Complete the form by selecting the local image to upload and use rhel8.3 for the Persistent Volume Claim Name. Make sure that [Attach this data to a Virtual Machine Operating System] is not checked and specify the [Size] using the value calculated earlier. Also make sure the Project listed at the top is set to images-workspace.

Select [Upload] to start the upload process. The cluster uses a self-signed certificate by default and you may be prompted to trust it.


To upload the image to the images-workspace namespace using the command line, use the virtctl image-upload command.

$ virtctl image-upload dv rhel8.3 \
--image-path rhel-8.3-x86_64-kvm.qcow2 \
--size 11Gi \
--namespace images-workspace \

The command uploads the image to a DataVolume (DV). This is ok, since we ultimately just need the PV.

The --insecure option is needed if the CA server used to sign the certificate of the cluster is not configured on the local system. This is usually the case since the cluster uses a self signed certificate.

Customize the Image

If the uploaded image needs to be customized, now is the time to do it. It is beyond the scope of this blog post to discuss customizations. But here are some brief guidelines on how to do it.

  • Create a new VM in the images-workspace project namespace using the uploaded image or a clone of the uploaded image as the VMs disk.

  • Power on the VM and make any customizations desired, such as updating or installing packages. Install the guest-agent as well.

  • Power off the VM.

  • Remove the VM. Make sure to uncheck the [Delete Disks] checkbox in the Delete Virtual Machine dialog box.


Update the Boot Source Image

We need the rhel8 PVC to point to the PV that was created when the rhel8.3 image was uploaded and modified. Unfortunately we cannot simply modify the current rhel8 PVC to point to the updated rhel8.3 PV. Instead, we will need to remove the DV, PVC, and PV associated with the current Boot Source image. We will then create a new PVC called rhel8 in the openshift-virtualization-os-images project namespace and have it bind to the updated rhel8.3 PV. We do not need to create a DV. This binding of the PV is possible because PVs exist in all project namespaces and are not specific to a project namespace.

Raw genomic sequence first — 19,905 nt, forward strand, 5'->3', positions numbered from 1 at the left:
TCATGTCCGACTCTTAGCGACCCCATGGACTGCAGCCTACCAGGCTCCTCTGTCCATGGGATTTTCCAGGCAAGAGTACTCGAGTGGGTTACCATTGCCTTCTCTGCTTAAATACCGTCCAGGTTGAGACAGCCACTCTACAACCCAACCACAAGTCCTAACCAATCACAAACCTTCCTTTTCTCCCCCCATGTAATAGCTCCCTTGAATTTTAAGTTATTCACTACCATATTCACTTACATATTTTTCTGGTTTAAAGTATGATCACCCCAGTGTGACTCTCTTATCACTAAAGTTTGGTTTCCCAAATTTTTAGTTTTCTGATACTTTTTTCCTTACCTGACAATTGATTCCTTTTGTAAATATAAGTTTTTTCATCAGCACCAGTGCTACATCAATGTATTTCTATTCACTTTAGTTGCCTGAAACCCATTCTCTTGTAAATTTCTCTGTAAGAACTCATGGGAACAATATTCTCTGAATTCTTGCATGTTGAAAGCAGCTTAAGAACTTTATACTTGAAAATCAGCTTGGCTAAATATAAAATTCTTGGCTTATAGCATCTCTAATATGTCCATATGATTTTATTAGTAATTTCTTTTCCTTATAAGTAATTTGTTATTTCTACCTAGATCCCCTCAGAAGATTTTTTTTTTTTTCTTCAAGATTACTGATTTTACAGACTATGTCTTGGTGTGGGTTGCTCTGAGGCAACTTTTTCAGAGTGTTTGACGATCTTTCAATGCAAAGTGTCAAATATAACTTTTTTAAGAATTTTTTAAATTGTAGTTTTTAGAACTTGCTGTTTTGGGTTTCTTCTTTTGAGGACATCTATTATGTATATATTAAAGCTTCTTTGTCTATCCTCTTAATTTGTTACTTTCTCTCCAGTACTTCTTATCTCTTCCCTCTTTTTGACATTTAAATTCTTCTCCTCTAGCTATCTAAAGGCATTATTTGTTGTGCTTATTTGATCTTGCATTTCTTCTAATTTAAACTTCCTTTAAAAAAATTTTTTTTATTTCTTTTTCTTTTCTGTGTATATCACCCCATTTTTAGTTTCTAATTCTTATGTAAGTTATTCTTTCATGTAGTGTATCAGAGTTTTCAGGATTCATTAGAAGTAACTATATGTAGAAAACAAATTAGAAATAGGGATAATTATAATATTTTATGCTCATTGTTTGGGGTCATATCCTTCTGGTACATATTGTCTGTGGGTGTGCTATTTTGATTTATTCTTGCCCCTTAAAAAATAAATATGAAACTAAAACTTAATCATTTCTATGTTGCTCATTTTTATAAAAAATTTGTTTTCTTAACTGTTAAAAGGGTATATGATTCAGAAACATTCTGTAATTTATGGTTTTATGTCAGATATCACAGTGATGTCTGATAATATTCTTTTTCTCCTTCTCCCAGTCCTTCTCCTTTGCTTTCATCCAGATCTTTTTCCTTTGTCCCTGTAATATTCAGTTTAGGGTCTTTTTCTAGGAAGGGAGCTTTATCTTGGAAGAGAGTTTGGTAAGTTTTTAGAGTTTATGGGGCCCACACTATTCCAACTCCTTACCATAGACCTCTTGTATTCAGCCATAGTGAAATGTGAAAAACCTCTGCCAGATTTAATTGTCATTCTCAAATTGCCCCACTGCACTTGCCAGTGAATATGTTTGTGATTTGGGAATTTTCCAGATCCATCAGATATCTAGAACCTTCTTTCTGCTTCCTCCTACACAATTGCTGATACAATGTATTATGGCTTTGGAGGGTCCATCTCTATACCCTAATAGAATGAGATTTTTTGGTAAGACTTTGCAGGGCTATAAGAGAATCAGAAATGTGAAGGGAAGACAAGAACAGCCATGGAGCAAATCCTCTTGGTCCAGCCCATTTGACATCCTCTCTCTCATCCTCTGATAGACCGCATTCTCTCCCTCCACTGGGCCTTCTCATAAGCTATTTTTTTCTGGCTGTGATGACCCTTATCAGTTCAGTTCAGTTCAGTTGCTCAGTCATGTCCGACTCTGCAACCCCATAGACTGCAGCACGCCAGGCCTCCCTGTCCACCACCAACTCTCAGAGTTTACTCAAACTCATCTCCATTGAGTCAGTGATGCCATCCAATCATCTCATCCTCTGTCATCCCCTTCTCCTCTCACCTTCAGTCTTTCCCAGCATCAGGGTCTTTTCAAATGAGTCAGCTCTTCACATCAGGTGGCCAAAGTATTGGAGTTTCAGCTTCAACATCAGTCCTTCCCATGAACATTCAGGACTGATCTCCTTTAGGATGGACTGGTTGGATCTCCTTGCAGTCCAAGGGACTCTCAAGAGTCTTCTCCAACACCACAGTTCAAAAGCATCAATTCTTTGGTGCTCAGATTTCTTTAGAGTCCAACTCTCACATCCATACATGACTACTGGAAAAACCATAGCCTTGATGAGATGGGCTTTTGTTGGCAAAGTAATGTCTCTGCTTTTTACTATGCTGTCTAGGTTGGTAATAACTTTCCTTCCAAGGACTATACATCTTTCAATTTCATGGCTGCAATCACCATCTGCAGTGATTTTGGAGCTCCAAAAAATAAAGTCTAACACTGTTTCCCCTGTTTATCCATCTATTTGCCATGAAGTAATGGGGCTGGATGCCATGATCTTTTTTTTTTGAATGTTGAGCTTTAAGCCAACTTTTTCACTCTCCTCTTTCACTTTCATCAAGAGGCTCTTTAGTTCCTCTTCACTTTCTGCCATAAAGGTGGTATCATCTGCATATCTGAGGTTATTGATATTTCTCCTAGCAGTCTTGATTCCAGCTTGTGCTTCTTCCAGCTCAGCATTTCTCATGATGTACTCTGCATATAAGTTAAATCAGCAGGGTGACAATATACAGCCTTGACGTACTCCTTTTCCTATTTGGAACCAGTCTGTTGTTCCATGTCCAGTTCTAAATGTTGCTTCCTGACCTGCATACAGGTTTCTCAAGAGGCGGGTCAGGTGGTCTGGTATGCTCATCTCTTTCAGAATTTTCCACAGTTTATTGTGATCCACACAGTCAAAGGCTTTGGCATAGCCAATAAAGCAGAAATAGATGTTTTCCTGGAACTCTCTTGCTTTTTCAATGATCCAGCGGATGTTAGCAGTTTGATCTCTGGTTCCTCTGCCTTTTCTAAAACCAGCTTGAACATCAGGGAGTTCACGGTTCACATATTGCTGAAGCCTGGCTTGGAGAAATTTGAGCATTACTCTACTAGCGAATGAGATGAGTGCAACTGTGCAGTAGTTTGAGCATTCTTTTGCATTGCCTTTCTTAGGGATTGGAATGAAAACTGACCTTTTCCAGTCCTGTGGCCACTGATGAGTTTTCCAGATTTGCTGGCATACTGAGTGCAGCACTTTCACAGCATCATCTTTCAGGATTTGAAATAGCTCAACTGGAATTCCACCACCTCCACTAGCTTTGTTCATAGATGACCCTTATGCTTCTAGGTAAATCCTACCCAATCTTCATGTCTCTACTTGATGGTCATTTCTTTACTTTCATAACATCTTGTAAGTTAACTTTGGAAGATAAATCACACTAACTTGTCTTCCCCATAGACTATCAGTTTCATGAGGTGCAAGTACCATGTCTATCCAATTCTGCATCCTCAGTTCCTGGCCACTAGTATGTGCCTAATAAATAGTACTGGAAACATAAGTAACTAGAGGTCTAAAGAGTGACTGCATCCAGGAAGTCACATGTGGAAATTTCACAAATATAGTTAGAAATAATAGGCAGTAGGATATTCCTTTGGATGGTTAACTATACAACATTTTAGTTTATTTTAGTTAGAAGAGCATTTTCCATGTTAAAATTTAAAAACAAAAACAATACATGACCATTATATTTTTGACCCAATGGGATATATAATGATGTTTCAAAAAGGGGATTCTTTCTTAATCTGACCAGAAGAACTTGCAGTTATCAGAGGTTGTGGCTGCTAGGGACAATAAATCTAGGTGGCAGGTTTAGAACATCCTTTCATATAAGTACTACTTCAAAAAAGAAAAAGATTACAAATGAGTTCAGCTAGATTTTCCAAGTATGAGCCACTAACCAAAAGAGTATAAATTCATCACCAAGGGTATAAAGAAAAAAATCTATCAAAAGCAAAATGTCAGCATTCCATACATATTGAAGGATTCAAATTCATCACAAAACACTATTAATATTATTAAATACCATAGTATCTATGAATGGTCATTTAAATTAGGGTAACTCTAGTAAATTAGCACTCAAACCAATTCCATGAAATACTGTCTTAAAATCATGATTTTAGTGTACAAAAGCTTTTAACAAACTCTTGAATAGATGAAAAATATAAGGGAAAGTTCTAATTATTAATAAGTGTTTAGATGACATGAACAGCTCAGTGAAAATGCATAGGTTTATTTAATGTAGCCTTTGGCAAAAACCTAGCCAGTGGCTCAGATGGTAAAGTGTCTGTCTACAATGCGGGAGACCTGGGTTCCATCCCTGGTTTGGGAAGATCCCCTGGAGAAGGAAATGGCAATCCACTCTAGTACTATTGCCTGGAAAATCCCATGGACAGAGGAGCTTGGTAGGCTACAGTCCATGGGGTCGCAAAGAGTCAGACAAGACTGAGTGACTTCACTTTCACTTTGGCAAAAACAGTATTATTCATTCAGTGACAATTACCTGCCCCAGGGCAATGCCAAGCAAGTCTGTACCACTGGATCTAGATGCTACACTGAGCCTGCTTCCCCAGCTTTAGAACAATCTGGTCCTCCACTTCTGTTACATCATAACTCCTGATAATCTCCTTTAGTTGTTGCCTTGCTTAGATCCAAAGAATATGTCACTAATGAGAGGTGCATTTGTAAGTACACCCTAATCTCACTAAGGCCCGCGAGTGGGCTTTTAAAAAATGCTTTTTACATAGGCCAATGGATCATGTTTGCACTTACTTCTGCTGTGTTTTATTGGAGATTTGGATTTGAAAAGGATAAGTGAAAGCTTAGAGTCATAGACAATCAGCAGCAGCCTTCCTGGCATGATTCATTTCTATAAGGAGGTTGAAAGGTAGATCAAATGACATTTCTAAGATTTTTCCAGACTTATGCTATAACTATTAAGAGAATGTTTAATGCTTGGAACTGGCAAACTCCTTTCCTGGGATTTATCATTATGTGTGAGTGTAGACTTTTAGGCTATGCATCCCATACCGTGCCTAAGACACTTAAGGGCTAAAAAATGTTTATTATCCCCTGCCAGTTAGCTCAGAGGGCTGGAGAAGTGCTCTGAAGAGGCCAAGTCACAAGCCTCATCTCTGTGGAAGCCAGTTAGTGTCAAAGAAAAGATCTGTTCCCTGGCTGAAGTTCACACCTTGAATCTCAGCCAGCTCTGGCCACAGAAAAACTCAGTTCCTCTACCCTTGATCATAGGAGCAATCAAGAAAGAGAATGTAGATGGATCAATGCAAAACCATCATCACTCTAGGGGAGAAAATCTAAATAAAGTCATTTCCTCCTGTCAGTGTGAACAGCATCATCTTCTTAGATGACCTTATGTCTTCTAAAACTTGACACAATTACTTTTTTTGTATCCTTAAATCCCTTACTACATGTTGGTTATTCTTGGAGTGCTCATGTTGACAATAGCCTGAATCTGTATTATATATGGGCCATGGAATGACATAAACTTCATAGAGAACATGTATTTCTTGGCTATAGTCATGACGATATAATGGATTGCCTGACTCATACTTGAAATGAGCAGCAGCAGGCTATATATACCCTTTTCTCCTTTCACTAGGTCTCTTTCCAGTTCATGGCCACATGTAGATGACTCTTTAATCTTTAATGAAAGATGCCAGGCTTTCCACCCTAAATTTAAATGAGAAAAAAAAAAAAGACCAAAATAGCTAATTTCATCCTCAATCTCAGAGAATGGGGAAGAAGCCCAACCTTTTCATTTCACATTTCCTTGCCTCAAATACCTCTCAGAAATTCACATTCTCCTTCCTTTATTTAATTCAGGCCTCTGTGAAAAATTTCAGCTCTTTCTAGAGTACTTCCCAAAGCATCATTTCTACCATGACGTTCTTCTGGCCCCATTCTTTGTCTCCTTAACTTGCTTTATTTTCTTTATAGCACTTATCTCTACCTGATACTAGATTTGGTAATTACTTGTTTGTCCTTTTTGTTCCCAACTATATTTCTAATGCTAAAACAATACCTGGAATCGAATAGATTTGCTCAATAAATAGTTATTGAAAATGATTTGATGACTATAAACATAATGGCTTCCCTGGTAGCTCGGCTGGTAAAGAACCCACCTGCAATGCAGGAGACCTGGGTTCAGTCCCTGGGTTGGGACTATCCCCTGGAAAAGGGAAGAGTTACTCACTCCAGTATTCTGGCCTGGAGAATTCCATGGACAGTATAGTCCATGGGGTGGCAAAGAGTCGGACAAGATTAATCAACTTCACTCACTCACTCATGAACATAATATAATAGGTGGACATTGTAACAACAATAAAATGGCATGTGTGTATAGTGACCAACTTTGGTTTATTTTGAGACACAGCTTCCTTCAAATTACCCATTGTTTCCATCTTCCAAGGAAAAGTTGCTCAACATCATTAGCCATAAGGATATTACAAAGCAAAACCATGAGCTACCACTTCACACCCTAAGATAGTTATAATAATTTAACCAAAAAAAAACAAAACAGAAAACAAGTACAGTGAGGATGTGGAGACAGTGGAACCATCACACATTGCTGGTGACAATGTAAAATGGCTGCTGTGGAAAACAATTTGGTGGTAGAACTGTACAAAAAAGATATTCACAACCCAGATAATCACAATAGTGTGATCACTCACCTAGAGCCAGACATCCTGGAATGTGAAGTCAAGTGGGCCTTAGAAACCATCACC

To help make sure the PVC we will create will bind to the existing PV, we need to configure the PV to point to a PVC called rhel8 in the openshift-virtualization-os-images project namespace and we need to also tell the new PVC we are creating that it needs to bind to a specific PV. If both of these are done correctly, the PVC should bind to the PV quickly and cause less of an impact to the users.

Patch the PV

For the new PV that was created when the image was uploaded and/or customized, the must be changed to rhel8, the spec.claimRef.namespace must be changed to openshift-virtualization-os-images, and the spec.claimRef.uid must be cleared. The spec.persistentVolumeReclaimPolicy should be changed to Retain. This allows the PVC to be removed without the PV getting removed as well.

This change is done, using an administrative user account, by editing the YAML configuration for the PV. Navigate to [Storage ⮞ Persistent Volumes] and select [Edit Persistent Volume] from the kebab menu to the right of the new PV.


Locate the settings in the YAML file and change each appropriately. Make sure to select Save the new configuration.


Once this change is made, the PV will show that its claim is rhel8. Even though it is shown this way, it is not yet bound to the rhel8 PVC. The PVC will show a Status of Lost, but this is fine as it will be removed later.

pv-bound (1)

The PV can also be patched from the command line using the oc patch pv command.

$ oc patch pv pvc-23f39fa6-86f4-49d4-a896-3c17b3bc5b3c \